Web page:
Stories of Dreams: Documented and Undocumented Immigrants’ Traumas and Resilience in U.S. Schools
Schools with immigrant populations—both documented and undocumented—must find ways to support their students’ success in the face of many possible psychological factors influencing their progress, including trauma and resilience. We asked whether there are causes and manifestations of trauma and resilience for immigrant students that can be identified through narratives and whether educators can develop supports for immigrants using research on trauma and resilience. We also looked at differences in the ways trauma and resilience were portrayed for documented and undocumented students in U.S. schools in order to guide development of school supports. We analyzed 38 stories of immigrant students (of equal gender) in New York City (Grades 8–12), 10 of which were undocumented student stories. Through coding and comparisons of themes we found that the majority of documented students experienced such trauma-related stressors as racism, xenophobia, loss of family, and language/social isolation while also describing resiliency-related factors, including peer interactions and family supports. The undocumented student stories involved themes of separation and loss as well as fears of punishment, but with considerably more resiliency-related factors, including family supports, decision-making and self-determination. The number of stressors and factors in the students’ stories reflects the varied and complex nature of students’ experiences in schools, suggesting that school responses to students must be equally varied, emphasizing the unique assets and needs of each. We address the findings and offer implications for school policy and practices.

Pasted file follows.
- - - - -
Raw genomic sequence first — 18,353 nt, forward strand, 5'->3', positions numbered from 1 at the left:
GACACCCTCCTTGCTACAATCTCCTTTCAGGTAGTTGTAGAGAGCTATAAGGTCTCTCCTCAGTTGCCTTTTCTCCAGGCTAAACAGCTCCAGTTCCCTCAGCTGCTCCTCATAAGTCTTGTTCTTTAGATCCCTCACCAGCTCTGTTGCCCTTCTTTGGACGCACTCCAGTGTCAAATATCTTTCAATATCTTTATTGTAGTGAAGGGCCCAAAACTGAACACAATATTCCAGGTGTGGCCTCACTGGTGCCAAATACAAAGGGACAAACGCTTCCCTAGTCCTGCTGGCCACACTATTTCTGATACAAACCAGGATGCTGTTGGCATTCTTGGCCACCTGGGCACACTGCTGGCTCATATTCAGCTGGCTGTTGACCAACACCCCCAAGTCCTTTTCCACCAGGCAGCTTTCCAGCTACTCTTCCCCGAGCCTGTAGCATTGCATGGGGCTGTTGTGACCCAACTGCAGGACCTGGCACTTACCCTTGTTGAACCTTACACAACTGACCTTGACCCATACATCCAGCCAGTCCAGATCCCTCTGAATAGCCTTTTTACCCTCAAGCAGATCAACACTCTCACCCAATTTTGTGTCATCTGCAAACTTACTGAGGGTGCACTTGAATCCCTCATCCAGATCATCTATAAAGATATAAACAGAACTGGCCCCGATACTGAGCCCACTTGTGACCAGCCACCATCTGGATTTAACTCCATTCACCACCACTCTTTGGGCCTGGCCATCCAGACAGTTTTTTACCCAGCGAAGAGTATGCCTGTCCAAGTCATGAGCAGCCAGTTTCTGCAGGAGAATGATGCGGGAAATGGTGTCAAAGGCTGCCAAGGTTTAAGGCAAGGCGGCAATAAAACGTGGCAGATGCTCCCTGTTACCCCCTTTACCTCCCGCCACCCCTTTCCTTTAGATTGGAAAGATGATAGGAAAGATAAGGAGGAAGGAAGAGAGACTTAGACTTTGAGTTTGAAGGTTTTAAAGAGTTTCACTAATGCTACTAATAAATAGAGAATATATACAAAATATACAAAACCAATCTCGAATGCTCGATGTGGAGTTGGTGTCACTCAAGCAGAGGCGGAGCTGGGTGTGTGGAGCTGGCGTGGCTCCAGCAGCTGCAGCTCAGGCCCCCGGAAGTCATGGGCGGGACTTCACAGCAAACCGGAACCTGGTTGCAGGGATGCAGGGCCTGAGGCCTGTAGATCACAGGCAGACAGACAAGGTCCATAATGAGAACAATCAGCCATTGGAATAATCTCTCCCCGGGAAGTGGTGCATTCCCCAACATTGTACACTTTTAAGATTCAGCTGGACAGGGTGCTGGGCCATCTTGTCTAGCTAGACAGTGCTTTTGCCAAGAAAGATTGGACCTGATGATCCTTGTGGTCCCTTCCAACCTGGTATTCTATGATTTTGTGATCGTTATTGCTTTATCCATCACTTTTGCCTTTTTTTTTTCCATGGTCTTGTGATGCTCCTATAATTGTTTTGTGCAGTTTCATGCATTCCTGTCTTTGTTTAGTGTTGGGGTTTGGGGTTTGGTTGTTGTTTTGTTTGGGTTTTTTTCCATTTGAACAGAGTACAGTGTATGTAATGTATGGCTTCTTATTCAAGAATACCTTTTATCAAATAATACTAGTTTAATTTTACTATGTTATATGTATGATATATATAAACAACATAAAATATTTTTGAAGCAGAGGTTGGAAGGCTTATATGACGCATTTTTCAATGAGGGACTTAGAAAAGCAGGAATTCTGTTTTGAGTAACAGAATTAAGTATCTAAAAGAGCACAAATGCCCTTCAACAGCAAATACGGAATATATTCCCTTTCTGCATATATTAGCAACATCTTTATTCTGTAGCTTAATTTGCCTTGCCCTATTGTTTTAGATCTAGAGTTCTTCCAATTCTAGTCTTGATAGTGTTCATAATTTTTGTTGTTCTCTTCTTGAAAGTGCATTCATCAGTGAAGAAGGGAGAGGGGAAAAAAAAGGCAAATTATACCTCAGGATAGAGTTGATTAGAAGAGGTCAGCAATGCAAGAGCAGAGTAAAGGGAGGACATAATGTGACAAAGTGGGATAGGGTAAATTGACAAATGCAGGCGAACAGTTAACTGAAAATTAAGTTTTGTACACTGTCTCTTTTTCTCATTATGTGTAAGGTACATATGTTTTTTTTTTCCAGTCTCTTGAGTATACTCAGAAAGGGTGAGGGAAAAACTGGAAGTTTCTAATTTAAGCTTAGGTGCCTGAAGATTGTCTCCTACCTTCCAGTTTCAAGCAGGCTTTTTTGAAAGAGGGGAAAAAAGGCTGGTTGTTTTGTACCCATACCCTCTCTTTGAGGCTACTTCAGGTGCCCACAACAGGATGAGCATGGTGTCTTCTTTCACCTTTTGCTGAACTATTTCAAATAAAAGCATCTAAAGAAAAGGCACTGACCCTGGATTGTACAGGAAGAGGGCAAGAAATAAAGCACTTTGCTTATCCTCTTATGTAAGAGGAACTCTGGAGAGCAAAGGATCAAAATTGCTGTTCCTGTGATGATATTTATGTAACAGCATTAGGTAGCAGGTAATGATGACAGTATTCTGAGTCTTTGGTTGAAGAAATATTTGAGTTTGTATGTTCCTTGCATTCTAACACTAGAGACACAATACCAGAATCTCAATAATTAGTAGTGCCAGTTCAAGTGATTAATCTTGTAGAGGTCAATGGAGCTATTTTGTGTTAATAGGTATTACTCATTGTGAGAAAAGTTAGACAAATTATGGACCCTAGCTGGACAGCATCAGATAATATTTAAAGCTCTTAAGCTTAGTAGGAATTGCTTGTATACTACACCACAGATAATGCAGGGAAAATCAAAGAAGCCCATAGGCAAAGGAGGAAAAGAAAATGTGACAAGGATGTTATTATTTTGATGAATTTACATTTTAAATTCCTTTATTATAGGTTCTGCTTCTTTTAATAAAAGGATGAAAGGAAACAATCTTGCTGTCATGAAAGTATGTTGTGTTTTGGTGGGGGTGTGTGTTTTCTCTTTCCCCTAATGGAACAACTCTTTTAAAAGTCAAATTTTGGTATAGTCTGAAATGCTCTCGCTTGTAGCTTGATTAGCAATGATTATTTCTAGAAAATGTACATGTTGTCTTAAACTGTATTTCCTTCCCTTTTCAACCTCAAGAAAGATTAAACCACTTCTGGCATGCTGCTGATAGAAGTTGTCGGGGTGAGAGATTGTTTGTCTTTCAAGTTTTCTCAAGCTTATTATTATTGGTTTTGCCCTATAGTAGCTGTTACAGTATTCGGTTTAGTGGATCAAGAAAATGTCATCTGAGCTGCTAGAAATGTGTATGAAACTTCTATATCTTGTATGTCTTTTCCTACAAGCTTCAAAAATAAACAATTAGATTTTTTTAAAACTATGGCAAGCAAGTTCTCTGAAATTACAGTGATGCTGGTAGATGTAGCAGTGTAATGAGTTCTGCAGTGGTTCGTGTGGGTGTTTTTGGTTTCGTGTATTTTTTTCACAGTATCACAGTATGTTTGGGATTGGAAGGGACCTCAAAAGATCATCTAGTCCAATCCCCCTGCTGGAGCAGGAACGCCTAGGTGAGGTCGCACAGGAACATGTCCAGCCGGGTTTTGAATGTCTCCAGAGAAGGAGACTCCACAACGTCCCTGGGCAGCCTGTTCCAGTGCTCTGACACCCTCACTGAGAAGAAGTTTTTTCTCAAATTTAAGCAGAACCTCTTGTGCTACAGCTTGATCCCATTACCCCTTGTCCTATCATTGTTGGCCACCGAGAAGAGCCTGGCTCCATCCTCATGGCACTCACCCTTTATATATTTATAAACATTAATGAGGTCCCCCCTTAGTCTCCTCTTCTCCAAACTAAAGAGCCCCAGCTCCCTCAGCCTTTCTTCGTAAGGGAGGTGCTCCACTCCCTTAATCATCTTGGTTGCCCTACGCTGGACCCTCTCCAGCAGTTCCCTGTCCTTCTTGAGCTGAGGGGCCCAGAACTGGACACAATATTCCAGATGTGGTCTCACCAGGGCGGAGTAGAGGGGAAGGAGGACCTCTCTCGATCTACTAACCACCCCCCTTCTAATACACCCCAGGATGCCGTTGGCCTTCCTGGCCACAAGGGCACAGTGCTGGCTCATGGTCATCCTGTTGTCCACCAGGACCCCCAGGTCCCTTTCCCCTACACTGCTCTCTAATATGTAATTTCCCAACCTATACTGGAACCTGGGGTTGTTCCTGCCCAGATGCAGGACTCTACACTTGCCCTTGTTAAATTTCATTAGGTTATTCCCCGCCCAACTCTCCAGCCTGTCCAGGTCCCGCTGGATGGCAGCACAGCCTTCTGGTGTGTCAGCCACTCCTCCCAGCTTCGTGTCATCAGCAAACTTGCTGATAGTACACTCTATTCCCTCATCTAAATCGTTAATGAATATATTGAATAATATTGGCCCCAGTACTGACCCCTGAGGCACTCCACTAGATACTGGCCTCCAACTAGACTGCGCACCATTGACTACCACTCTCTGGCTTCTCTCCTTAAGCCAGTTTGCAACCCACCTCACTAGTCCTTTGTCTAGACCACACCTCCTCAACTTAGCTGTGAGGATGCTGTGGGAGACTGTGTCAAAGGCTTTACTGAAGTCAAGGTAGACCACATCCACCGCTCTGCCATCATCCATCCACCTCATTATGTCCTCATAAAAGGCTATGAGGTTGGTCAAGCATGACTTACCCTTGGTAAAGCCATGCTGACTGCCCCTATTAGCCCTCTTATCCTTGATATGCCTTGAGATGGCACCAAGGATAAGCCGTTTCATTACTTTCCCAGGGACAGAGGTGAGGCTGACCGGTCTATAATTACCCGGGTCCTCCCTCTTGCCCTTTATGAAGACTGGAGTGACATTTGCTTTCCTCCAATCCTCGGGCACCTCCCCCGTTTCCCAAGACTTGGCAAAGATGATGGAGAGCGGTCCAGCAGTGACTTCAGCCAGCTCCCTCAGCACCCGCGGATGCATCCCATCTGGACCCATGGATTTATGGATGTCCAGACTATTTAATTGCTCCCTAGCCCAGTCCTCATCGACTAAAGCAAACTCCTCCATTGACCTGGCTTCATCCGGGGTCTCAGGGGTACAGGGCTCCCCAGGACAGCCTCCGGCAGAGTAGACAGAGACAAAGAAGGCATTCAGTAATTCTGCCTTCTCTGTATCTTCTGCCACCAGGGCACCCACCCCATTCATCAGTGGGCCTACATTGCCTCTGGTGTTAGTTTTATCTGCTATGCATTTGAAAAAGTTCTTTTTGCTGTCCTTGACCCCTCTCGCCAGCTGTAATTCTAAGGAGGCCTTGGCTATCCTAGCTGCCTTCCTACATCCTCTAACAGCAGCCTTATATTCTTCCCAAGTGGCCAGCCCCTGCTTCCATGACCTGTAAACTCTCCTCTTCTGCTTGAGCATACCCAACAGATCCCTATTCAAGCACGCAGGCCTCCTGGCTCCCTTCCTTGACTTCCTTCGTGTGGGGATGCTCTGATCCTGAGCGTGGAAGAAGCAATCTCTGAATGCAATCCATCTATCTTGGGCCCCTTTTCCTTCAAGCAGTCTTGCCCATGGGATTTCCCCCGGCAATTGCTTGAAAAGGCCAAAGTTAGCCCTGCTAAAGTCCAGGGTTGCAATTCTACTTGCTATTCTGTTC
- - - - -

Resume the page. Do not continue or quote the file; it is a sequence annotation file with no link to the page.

Keywords - Immigrant students, Resilience, Stories, Trauma